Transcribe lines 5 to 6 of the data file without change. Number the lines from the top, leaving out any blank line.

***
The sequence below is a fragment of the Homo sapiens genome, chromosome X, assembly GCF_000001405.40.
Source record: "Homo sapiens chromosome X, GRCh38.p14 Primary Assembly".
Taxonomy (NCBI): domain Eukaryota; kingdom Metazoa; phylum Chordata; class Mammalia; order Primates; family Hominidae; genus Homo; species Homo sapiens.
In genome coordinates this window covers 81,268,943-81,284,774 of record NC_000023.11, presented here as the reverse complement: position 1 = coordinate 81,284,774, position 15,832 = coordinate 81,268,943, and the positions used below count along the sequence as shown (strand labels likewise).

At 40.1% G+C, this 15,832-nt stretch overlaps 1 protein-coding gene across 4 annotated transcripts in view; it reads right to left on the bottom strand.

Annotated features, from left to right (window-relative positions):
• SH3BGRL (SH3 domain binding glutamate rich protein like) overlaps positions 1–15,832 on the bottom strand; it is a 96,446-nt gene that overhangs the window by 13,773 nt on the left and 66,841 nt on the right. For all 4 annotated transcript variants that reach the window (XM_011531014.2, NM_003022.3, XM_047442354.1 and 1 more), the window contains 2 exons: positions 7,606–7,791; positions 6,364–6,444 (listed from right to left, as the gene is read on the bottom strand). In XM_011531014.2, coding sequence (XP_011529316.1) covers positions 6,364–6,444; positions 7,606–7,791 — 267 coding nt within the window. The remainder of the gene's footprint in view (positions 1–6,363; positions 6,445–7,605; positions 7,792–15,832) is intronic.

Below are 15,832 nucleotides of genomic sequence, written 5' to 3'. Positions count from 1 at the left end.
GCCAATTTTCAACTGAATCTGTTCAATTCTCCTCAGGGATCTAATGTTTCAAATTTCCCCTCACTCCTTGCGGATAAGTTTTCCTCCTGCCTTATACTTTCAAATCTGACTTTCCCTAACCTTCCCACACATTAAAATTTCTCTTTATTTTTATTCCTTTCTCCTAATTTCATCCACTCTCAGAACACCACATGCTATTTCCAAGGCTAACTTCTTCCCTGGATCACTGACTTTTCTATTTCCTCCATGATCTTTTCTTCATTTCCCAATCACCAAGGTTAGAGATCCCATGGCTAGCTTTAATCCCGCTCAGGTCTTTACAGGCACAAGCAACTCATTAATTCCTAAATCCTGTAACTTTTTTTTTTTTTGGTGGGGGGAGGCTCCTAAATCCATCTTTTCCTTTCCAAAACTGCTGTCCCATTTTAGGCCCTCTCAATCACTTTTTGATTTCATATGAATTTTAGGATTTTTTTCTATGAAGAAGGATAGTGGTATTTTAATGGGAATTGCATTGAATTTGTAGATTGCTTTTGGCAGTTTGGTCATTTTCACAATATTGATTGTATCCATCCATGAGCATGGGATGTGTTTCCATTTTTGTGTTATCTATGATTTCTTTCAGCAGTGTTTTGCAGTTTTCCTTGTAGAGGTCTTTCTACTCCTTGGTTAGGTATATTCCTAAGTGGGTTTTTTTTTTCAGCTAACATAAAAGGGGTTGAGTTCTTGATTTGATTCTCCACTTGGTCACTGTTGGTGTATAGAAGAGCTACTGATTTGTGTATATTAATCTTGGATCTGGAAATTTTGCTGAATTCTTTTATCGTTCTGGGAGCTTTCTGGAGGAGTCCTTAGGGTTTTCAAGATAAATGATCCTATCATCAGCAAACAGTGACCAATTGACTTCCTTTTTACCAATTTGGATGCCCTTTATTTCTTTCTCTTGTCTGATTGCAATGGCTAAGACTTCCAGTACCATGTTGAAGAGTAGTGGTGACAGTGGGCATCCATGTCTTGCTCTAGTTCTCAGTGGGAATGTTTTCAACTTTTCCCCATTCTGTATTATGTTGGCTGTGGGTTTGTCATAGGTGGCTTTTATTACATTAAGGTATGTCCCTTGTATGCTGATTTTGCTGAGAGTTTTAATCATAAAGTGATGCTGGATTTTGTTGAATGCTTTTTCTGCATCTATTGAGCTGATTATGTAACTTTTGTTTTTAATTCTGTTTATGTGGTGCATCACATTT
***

At 40.1% G+C, this 15,832-nt stretch overlaps 1 protein-coding gene across 4 annotated transcripts in view; it reads right to left on the bottom strand.

Annotated features, from left to right (window-relative positions):